Michigan School's Corpse Flower Blooms for the First Time in Seven Years

Time lapse footage captured the moment a corpse flower, famed for its putrid stench, began its rare bloom at Grand Valley State University in Michigan.

This video, shared on April 21 shows the flower opening up inside a greenhouse as visitors come and go.

The corpse flower, otherwise known as an Amorphophallus titanum, emits a rancid smell that attracts meat-eating insects that pollinate it.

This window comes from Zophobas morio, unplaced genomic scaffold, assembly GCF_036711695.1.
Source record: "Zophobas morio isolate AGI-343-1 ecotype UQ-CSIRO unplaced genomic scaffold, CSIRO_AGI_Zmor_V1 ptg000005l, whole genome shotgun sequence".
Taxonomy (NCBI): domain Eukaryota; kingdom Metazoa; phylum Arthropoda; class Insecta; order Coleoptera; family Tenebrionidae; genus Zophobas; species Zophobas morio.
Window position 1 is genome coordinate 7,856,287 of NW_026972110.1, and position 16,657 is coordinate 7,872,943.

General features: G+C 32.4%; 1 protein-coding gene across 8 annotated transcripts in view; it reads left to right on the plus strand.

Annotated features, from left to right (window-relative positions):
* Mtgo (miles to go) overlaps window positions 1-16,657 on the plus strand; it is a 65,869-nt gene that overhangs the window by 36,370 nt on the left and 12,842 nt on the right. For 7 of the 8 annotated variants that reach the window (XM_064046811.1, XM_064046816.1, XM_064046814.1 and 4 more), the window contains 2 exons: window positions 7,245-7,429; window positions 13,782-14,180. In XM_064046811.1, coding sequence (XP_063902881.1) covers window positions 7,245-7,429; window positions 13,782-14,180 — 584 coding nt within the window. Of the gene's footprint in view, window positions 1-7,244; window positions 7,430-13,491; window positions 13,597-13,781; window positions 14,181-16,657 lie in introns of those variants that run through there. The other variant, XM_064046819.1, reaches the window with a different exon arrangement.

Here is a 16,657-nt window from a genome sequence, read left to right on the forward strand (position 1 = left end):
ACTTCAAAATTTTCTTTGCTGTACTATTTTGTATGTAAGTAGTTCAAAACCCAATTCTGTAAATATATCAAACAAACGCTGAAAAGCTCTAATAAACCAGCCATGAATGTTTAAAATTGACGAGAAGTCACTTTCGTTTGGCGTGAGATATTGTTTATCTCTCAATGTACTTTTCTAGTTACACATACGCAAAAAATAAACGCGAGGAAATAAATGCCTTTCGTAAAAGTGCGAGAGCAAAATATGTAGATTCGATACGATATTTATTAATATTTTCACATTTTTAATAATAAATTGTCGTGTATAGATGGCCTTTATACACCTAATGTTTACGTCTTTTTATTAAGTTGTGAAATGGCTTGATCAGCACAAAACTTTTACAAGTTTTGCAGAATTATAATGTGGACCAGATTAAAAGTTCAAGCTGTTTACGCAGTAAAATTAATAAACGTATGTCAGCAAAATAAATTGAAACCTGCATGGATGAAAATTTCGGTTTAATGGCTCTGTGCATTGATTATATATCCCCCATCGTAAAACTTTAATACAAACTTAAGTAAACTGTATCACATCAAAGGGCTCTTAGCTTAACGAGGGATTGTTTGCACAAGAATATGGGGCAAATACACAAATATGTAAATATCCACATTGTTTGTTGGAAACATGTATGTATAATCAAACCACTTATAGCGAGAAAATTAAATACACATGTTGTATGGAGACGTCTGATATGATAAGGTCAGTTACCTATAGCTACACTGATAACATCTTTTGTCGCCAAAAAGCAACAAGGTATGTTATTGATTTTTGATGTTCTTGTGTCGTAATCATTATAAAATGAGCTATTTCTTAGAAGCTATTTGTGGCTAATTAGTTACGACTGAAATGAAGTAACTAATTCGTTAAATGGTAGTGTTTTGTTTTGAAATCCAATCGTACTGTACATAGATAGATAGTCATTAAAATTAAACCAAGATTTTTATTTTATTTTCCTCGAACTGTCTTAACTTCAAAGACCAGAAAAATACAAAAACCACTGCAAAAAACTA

According to the university after only a few days of blooming, “the plant will die back to soil level and the bulb will go dormant, then regularly grow vegetation through the ensuing years until it generates enough energy – typically after seven to 10 years – to grow another huge, and stinky, flower”. Credit: Grand Valley State University via Storyful

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